I like to read “The Yellow Rose of Texas” as presaging that strand of African-American folklore. I like to think that the composer of the song so revered the woman he compared to a rose that his choice of expressing her beauty through nature elevated her to a position of value that has few comparative patterns. We cannot say, “the song about Emily’s value is like . . . ,” because there is no immediately comparable “like.” [End Page 14] What we can say is that the separation, the pain this composer felt, led him to create a song about a beautiful woman, one who became the center of his existence as well as his creativity. The fact that she was “yellow” (mulatto) was less important to him than the human longings that are the essence of love.

How he viewed her as woman, lover, universal human partner, however, is obviously not how she or the legacy she left came to be used in American history or folklore studies. Her name has certainly served the tourist trade in San Antonio. Her presence or not at The Battle of San Jacinto has engaged many lively minds. But I want to focus on her body and how it has been used historically and popularly. I would argue that Emily D. West’s body has been exploited in at least three different ways. Historians, folklorists, and people of general interest have used the “body” of the song about her to shape Texas and American history. They have also used her corporeal body to build a sense of unity and shared experience where there was previously animosity and distrust. And they have decentered a formerly centered body, transformed context, and created a legend about a legend—that Emily’s primary concern was the welfare of Texas instead of her own. Ultimately, Emily D. West has become the mammy figure on which Texas has nurtured its image of conquering hero in the Mexican war; she has thereby, for all her legendary qualities, slipped back into the traditional role that black women in America have been expected to play—nurturing white folks into a healthy image of themselves.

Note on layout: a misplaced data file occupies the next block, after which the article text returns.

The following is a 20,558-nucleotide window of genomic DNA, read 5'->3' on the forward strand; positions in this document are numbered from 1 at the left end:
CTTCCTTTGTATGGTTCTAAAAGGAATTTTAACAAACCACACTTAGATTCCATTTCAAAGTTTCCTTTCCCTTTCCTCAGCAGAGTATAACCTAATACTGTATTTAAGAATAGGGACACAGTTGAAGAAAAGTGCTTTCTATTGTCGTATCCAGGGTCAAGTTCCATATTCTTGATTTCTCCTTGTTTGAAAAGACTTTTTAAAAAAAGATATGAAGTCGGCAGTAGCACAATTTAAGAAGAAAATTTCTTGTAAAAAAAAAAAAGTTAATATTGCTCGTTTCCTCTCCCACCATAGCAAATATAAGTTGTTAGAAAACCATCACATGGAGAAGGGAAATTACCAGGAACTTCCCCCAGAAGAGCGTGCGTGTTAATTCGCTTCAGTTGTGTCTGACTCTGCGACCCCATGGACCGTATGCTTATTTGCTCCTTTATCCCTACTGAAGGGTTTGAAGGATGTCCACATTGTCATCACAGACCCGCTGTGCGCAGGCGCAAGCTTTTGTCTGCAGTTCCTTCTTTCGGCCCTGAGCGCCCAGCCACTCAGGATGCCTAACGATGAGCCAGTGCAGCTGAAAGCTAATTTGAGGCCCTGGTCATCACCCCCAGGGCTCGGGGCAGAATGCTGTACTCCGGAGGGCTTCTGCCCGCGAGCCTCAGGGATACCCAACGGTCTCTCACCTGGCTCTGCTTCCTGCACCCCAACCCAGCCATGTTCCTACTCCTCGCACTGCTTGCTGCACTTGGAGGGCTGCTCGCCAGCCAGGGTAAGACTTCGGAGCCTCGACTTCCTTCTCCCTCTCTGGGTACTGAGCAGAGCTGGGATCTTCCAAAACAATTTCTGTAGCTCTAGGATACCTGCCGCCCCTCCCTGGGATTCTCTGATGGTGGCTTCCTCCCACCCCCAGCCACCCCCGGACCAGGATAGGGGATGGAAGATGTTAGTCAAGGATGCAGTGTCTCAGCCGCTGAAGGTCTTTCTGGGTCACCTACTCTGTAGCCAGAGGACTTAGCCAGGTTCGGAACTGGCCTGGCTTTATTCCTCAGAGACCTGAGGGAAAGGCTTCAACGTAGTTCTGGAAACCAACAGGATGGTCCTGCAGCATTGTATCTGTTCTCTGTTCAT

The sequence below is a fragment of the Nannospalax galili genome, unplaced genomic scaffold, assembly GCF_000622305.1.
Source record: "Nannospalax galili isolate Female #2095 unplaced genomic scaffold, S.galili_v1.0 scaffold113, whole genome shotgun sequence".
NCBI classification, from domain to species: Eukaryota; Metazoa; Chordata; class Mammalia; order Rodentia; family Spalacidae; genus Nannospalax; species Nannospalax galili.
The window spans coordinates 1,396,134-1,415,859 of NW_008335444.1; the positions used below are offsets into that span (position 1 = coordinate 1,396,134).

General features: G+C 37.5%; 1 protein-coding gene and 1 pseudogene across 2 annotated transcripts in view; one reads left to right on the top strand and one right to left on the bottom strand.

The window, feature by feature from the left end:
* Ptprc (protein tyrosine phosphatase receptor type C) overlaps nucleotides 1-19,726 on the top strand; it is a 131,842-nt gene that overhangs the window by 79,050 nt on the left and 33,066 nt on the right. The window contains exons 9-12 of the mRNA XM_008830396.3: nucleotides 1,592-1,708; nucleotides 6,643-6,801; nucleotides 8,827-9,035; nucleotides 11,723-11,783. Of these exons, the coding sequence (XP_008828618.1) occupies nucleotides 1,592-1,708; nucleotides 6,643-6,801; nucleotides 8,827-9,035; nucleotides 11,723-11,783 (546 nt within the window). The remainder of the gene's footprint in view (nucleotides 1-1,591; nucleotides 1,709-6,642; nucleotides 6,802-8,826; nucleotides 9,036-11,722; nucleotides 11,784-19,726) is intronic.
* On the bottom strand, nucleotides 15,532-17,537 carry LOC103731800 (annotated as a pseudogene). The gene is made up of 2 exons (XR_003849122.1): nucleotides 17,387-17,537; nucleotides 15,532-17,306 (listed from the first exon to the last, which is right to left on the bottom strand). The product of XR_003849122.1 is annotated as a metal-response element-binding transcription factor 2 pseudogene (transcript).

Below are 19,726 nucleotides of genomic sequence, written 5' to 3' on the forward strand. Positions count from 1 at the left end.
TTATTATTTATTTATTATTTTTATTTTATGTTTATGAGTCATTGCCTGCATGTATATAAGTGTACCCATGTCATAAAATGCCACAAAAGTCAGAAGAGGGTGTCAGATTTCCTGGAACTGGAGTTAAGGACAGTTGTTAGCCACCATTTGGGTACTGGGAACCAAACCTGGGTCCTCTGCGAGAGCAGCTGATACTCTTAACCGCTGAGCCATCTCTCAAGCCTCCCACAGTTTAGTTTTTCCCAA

It is no new revelation that poems are frequently viewed as having or being “bodies.” This separate entity, these lyrics, this poem called “The Yellow Rose of Texas,” contextualized less for its love story than its historical value, has blotted out and overwritten the body about which it was created. Singers of the song and commentators on it are less concerned about the reality of a black woman and the minutiae of the pain she experienced in being effectively “owned” and brutally raped than they are about the moment of triumph, the moment at which Santa Anna’s attention was less focused on his warring campaign against Texas and what that enabled Sam Houston to accomplish. The poem allows readers and hearers to elide history, to ignore crucial parts of the story in a selective recall of the circumstances that led to the creation of the song. In this consideration, the part West played in a successful military campaign effectively erases her from the most significant parts of her own life. The irony is obvious: a black woman gains fame only because she is exploited, but the price of that fame disallows her exploitation.